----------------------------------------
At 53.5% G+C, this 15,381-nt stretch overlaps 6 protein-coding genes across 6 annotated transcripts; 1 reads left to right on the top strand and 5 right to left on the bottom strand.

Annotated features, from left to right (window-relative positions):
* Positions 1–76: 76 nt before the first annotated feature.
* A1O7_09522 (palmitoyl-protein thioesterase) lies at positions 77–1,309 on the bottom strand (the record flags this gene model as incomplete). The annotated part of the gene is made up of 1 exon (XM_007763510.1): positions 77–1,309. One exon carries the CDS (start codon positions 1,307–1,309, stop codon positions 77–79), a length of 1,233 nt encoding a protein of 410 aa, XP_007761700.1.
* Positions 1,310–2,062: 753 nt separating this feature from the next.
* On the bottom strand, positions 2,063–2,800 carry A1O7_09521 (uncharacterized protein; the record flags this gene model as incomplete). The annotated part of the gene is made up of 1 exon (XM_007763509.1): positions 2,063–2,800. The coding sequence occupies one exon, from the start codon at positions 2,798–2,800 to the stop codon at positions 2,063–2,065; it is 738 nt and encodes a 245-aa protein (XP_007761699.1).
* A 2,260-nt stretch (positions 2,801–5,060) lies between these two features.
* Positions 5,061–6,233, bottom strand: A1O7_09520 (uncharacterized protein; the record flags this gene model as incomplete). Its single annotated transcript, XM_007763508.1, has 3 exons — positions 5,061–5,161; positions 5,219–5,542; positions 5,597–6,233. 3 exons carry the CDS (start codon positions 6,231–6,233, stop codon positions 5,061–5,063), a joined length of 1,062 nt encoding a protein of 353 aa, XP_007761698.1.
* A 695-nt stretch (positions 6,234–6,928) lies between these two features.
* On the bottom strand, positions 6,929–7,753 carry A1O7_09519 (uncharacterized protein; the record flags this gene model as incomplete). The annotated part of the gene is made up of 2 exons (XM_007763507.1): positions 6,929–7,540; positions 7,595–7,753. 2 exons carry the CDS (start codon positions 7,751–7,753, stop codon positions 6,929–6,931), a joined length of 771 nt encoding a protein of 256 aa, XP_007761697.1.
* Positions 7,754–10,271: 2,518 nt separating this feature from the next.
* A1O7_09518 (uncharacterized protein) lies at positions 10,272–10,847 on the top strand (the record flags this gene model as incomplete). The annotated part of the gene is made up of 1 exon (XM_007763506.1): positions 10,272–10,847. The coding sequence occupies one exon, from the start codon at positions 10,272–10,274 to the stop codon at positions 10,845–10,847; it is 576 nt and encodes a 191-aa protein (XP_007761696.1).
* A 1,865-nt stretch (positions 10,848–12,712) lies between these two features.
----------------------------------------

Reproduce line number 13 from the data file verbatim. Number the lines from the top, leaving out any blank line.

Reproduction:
* A 1,865-nt stretch (positions 10,848–12,712) lies between these two features.